Residents in a Lower Hutt suburb are angry that a child sex offender is living in the area are meeting with the Department of Corrections to ask him to be moved.
A group of residents and Lower Hutt mayor Ray Wallace met with the department today to urge it to reconsider its decision to allow the offender on extended supervision to live in a house in Maungaraki.
An extended supervision order is used to monitor the long-term risk posed by a high-risk sex offender in the community.
Mr Wallace said Corrections would have another look at its decision after he met with officials this afternoon.
He was hopeful the department will move the man elsewhere.
"I don't believe that their process of identifying the appropriate site has been robust enough. We've been able to show them a number of issues that shows that this particular site is flawed, it's not appropriate to have such a serious offender in the location of a family-friendly neighbourhood."
More than 400 residents in the suburb turned out to two separate community meetings in the past week to discuss the move and express their concerns.
Yasmeen Al-Asad was one of them. She said there are several families with children living near the man and she did not understand why Corrections would have allowed him to move there.
"It was an extremely quick decision, and I just felt we should have had more consultation. We should have a say as to whether we'd want someone like that in our community.
"I was extremely alarmed because my kids go for walks, my 10-year-old sometimes takes my four-year-old up the road for a walk to the dairy, and I just feel really uneasy about living a normal life now," she said.
Cushla O'Neill, who lives four houses down from the man and also has two young children, has similar concerns.
She said she was kept in the dark.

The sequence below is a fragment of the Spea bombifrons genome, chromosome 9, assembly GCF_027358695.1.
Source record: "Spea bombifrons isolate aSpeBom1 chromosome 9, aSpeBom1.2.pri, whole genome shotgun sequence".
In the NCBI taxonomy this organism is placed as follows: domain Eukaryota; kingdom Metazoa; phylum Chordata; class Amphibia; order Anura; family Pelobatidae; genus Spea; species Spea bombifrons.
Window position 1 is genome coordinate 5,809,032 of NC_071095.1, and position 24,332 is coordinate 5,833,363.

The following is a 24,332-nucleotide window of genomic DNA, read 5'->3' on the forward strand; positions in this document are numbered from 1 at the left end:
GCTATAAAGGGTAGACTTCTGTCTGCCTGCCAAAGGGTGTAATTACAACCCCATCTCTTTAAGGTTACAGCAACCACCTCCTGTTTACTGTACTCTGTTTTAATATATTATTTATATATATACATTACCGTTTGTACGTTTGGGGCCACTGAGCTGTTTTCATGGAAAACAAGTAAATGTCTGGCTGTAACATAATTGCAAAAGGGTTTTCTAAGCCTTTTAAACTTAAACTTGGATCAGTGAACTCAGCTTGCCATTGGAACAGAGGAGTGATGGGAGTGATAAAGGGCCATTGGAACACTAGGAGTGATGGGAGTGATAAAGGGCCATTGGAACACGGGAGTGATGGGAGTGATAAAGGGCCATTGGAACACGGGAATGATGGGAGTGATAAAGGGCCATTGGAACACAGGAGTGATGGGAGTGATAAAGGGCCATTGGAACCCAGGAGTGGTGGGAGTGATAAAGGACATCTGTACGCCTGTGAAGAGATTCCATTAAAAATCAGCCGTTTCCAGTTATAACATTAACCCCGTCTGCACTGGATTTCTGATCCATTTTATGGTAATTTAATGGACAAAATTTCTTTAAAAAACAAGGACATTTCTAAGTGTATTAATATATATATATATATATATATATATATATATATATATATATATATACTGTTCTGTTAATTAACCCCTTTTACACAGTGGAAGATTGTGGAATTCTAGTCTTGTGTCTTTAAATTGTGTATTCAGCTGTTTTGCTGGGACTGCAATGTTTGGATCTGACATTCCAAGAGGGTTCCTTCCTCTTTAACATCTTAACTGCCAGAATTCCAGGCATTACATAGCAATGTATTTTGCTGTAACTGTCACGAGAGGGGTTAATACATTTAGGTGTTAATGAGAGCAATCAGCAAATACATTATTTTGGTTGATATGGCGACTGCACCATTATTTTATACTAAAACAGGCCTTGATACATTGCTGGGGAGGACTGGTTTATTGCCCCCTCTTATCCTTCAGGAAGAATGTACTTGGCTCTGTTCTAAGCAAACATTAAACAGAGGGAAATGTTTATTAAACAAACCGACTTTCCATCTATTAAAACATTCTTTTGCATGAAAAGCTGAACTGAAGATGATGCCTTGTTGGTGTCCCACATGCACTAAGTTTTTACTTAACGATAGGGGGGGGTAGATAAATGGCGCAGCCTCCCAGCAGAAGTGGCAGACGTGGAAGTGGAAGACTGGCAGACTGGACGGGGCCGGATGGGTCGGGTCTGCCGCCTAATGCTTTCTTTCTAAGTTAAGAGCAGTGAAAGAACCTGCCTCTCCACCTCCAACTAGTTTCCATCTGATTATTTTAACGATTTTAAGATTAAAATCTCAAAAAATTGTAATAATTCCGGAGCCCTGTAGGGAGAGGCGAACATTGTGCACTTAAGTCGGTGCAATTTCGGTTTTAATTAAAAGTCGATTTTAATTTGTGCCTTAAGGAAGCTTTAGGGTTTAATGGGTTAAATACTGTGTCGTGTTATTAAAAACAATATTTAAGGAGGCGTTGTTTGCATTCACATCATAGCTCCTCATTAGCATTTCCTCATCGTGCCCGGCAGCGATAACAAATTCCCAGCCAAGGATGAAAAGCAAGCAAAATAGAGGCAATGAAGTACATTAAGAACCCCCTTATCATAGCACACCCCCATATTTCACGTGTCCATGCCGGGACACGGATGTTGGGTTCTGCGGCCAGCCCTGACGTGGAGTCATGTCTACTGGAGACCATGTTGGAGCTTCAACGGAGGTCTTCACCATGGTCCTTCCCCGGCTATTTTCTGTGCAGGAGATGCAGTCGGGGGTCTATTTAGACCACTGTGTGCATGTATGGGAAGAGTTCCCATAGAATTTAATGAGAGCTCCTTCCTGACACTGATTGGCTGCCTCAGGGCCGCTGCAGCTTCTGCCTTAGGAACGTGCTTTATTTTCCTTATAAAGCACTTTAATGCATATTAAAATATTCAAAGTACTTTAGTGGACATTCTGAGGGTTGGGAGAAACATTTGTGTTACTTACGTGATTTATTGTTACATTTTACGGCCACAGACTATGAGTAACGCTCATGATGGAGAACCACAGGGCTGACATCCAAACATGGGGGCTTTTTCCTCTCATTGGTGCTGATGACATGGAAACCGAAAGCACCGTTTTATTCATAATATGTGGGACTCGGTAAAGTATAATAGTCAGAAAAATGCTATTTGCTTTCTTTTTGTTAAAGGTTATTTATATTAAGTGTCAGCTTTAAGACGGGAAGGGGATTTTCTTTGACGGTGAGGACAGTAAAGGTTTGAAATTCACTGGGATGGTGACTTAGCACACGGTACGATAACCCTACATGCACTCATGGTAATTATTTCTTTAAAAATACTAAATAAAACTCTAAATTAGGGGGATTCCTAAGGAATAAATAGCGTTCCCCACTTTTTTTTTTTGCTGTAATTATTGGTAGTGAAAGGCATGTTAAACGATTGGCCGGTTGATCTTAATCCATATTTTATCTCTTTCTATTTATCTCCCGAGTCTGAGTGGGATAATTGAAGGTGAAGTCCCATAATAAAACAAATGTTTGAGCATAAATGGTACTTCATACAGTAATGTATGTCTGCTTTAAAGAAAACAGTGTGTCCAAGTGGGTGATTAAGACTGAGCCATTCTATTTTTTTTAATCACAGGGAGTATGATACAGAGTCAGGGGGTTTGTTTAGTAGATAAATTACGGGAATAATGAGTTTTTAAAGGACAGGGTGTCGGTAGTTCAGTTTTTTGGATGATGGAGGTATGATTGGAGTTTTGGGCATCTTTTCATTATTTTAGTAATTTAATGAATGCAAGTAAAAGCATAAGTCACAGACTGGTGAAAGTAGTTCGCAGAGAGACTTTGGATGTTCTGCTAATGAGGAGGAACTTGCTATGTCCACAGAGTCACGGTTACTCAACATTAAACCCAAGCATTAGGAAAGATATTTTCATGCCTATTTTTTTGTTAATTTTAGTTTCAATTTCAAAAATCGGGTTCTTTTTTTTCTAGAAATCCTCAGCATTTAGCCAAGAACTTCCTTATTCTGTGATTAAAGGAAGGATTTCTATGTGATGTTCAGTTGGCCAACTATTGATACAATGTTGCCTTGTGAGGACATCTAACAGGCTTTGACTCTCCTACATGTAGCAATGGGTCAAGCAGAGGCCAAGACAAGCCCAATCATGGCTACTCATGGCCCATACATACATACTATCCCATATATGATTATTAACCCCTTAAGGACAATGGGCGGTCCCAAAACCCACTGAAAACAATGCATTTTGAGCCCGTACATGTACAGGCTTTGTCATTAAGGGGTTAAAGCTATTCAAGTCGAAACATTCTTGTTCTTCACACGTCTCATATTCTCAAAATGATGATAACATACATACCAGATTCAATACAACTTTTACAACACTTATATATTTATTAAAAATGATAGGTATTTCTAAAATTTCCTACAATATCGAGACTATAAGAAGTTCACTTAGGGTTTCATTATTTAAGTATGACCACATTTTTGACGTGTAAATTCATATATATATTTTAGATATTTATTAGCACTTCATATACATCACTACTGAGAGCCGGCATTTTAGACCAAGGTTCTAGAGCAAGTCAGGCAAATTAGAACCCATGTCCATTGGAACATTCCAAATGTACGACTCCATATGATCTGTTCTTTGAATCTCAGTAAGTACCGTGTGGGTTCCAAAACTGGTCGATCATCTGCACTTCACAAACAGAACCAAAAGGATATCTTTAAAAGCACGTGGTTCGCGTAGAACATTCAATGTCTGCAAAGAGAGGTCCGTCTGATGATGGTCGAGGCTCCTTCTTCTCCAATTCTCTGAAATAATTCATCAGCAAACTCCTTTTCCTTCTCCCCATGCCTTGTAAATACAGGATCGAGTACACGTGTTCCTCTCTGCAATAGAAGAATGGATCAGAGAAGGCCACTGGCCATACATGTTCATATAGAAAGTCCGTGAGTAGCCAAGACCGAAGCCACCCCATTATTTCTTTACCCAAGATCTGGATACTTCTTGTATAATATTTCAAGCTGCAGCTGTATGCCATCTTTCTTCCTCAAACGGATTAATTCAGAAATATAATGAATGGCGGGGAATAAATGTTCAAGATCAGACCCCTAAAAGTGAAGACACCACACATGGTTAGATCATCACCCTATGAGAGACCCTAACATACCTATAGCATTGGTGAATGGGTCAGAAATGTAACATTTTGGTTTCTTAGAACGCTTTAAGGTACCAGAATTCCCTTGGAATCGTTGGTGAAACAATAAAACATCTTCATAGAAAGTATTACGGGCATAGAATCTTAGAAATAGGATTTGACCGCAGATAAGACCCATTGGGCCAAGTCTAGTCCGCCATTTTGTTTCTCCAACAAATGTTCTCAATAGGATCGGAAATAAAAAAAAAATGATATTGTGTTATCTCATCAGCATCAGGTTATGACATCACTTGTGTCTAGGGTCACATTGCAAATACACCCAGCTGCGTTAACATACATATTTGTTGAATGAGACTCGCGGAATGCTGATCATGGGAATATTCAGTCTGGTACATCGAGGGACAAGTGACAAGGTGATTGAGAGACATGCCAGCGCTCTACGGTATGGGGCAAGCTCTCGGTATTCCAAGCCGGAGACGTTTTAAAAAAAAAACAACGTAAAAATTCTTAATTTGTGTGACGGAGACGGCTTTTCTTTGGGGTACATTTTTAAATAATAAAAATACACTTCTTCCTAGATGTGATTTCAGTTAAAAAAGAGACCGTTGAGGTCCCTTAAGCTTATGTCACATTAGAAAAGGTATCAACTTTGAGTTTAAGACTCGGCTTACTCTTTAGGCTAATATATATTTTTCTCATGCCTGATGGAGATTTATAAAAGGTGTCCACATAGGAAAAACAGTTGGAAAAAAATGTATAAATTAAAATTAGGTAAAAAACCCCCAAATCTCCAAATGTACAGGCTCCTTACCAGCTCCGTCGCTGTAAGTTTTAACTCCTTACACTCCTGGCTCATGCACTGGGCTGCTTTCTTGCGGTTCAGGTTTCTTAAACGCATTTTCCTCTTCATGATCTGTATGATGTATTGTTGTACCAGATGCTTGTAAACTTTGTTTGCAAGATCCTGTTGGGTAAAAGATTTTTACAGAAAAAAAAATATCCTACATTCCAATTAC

"Somebody across the road who looks on to the property from another street came and knocked on the door and told us about it and to be honest my initial reaction was to just leave the guy in peace.
"However when we found out the depth of his offending and the fact that we haven't been told about it [from Corrections] my view kind of shifted about it," she said.
The region's mayor, Ray Wallace, said he thought the location was "totally inappropriate" for the offender.
"I believe that Corrections have to do the right thing, they need to review their decision and relocate this particular individual.
While I understand that these people need to be able to live somewhere, it needs to be in an appropriate, more isolated position, not a place that is a residential home, in a residential neighbourhood which has children and schools in the vicinity."
But Corrections said isolating offenders did not necessarily decrease their risk.
Operations manager for the Lower North region Matire Kupenga-Wanoa said the offender was closely managed by Community Corrections and he has been in the community for 10 years without reoffending.
"In addition he is subject to GPS monitoring and special conditions excluding him from being near schools and parks. He is unable to leave his property unless approved by Community Corrections and when he does leave he is required to be in the presence of another person," she said.
Ms Kupenga-Wanoa said public safety was their priority and Corrections would not approve an address if it considered that it "presented an unmanageable risk to the safety of the community".